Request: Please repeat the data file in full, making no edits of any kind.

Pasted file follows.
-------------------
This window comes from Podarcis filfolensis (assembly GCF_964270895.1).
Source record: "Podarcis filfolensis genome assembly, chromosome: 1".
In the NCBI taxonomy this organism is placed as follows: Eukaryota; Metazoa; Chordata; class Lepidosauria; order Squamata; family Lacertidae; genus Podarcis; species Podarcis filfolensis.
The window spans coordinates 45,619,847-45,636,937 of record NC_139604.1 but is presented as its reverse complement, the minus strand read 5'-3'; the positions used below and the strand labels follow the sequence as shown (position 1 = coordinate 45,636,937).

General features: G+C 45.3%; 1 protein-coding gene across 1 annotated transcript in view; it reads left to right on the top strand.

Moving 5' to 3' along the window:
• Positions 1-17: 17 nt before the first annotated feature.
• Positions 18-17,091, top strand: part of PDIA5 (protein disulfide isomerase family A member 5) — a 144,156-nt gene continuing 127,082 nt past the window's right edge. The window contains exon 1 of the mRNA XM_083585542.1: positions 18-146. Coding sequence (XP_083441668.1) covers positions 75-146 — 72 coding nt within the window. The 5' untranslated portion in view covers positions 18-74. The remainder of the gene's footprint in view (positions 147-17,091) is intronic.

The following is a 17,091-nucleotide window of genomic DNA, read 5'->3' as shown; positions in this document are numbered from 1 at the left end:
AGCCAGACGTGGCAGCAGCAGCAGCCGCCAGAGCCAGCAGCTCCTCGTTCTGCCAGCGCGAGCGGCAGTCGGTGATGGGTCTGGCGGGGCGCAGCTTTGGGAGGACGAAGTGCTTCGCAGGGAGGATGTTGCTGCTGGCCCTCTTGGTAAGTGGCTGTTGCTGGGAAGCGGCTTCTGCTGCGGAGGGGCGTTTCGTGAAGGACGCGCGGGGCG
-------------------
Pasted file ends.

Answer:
This window comes from Podarcis filfolensis (assembly GCF_964270895.1).
Source record: "Podarcis filfolensis genome assembly, chromosome: 1".
In the NCBI taxonomy this organism is placed as follows: Eukaryota; Metazoa; Chordata; class Lepidosauria; order Squamata; family Lacertidae; genus Podarcis; species Podarcis filfolensis.
The window spans coordinates 45,619,847-45,636,937 of record NC_139604.1 but is presented as its reverse complement, the minus strand read 5'-3'; the positions used below and the strand labels follow the sequence as shown (position 1 = coordinate 45,636,937).

General features: G+C 45.3%; 1 protein-coding gene across 1 annotated transcript in view; it reads left to right on the top strand.

Moving 5' to 3' along the window:
• Positions 1-17: 17 nt before the first annotated feature.
• Positions 18-17,091, top strand: part of PDIA5 (protein disulfide isomerase family A member 5) — a 144,156-nt gene continuing 127,082 nt past the window's right edge. The window contains exon 1 of the mRNA XM_083585542.1: positions 18-146. Coding sequence (XP_083441668.1) covers positions 75-146 — 72 coding nt within the window. The 5' untranslated portion in view covers positions 18-74. The remainder of the gene's footprint in view (positions 147-17,091) is intronic.

The following is a 17,091-nucleotide window of genomic DNA, read 5'->3' as shown; positions in this document are numbered from 1 at the left end:
AGCCAGACGTGGCAGCAGCAGCAGCCGCCAGAGCCAGCAGCTCCTCGTTCTGCCAGCGCGAGCGGCAGTCGGTGATGGGTCTGGCGGGGCGCAGCTTTGGGAGGACGAAGTGCTTCGCAGGGAGGATGTTGCTGCTGGCCCTCTTGGTAAGTGGCTGTTGCTGGGAAGCGGCTTCTGCTGCGGAGGGGCGTTTCGTGAAGGACGCGCGGGGCG